Thriller Live at Leeds Grand Theatre

You don’t go see Thriller Live for the story. What slivers of narrative occur in the blinks between the performances are statements such as, “Michael Jackson was born…”, “Michael Jackson came from Gary, Indiana”, which establish him as mortal and American but I think we could have managed without the information. The songs and the dance routines are everything.

From the start the show doesn’t simply “celebrate the career of the world’s greatest entertainer”, as the blurb promises. It rockets you straight into the celebratosphere. Where do you go after you blast off with “Billy Jean”?

Actually, if you’re Michael Jackson, another two and a half hours of “non-stop hits” is where you go. And they aren’t kidding.

The early stuff is great. There’s all the favourites, ABC, I’ll Be There, I Want You Back. This has the dancers do a routine straight from the glory days of Top of the Pops. It was like being transported back to the ‘70s. Fabulous.

By the time the first few bars of Rockin’ Robin go twiddley-diddley-deeing any critical faculties you may have possessed when you entered the theatre have been sent home with a note that reads, “just have the night off, it’s all fine here”. Nobody can be mean to a little guy in a silly jumper doing birdy impressions! Cheep, cheep… cheepcheep.

Non-stop hits just about sums it up. You get positively pummeled by pop classics throughout the show and it is impossible not to join in. Even if you think you shouldn’t.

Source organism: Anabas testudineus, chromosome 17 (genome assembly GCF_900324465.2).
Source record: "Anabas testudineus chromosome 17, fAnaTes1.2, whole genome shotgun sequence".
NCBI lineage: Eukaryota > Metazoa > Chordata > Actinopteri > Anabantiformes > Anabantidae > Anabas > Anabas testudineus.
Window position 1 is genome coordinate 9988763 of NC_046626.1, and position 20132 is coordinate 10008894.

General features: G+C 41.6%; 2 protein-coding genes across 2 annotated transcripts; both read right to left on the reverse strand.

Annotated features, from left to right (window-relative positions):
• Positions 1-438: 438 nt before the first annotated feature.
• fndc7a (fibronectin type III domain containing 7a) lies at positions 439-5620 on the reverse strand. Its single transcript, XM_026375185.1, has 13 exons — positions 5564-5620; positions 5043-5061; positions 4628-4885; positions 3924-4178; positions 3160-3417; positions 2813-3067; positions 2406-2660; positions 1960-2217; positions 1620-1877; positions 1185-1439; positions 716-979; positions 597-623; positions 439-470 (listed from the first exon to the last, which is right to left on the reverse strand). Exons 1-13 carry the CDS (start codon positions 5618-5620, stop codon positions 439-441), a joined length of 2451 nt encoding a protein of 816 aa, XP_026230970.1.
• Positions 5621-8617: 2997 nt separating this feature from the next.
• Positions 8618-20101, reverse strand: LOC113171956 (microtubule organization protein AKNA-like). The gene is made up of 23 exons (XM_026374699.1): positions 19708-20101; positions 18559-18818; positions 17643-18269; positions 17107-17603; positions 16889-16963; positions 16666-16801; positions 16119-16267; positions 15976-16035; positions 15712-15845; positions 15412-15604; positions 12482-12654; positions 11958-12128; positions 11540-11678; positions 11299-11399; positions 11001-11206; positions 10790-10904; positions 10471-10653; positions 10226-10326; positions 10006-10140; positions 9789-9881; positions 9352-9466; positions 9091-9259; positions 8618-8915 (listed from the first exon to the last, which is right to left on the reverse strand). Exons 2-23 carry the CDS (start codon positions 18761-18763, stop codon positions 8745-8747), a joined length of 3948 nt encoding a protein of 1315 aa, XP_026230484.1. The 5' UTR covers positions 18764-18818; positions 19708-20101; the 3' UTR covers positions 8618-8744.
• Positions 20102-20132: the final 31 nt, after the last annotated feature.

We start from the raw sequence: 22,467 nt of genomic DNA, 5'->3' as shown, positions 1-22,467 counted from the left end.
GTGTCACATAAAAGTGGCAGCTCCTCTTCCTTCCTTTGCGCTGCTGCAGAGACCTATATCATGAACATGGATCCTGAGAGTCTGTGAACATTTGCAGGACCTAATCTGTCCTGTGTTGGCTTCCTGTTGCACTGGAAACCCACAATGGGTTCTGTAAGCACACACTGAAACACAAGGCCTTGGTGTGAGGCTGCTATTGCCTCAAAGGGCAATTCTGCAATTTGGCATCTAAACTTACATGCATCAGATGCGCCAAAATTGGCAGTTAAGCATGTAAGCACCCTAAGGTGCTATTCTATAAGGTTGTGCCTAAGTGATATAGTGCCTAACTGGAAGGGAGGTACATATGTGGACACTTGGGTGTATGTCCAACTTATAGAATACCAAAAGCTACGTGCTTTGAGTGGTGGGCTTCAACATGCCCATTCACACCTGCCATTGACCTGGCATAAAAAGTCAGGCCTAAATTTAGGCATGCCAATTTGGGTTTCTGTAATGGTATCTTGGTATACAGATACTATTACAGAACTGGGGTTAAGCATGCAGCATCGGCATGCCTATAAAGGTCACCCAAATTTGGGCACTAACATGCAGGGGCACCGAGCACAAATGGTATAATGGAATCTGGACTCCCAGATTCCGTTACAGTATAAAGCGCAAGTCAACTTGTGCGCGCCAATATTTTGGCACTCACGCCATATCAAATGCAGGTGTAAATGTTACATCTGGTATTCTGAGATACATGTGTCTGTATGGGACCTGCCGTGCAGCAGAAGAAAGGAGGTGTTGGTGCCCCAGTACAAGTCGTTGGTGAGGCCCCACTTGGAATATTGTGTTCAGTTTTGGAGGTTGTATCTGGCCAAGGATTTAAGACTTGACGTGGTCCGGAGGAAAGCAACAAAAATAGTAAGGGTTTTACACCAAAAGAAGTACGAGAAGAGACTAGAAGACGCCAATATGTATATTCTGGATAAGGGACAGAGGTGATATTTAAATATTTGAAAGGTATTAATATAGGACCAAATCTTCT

The cast are keen on audience participation.

Sing! They point at the stalls, requiring of us to sing.

We sang.

Shout! They encourage the people in the balcony.

We shouted.

Shake your bodies! They demand even of the people in the dress circle.

We shook our bodies (down to the ground) as per instruction.

Can you feel it? they enquired.

Even I felt it, and I’m from Yorkshire.

I felt it. Hit after hit, I felt it.

I felt it so hard I couldn’t remember the time.

I felt it batter me off the wall.

I felt the boogie and didn’t blame it on the sunshine.

I felt it so much my senses beat it.

I felt unable to get on the floor as the whole theatre rocked with me…

And still the hits came. They didn’t stop hitting, harder, faster, deeper.

They didn’t stop till we got enough. Then when we’d had enough they started all over again after the interval and did more than enough. It was like they didn’t know when enough was enough.

In the second half they did Earth Song, which I have to say I’ve never cared for, but even I felt a bit gooey over Jackson’s rather over-dramatic geological lament.

I suppose we’d all come to see their version of Thriller. It didn’t disappoint. But the highlight of the second half for me was “Dirty Diana”, which is the closest the Grand Theatre has ever come to porn… it was genuinely dirty (the dancing was amazing). And I have to admit I hummed along to “Black or White”, never one of my favourite tunes, but the fact that it was sung (brilliantly) by a chunky white guy with a Mohican made my evening… there’s hope for me yet!

The show ends with a reprise of Smooth Criminal/Thriller, which is just what everyone expected. But I was really hoping they’d do requests. “Ben” I’d have hollered, “do the one about the rat!”

I reckon they’d have done an awesome Ben… Maybe next time?

Thriller Live is on at Leeds Grand Theatre till Saturday 15th April… get your sparkly glove on!


  1. Totally agree – this was a fantastic, lively show in a great theatre. We’ve noticed Mama Mia is on there at the end of May and will probably try to get tickets for that too. Oh, and thanks for keeping down so our daughter could see (we were the family from Barrow you were chatting to at the end).

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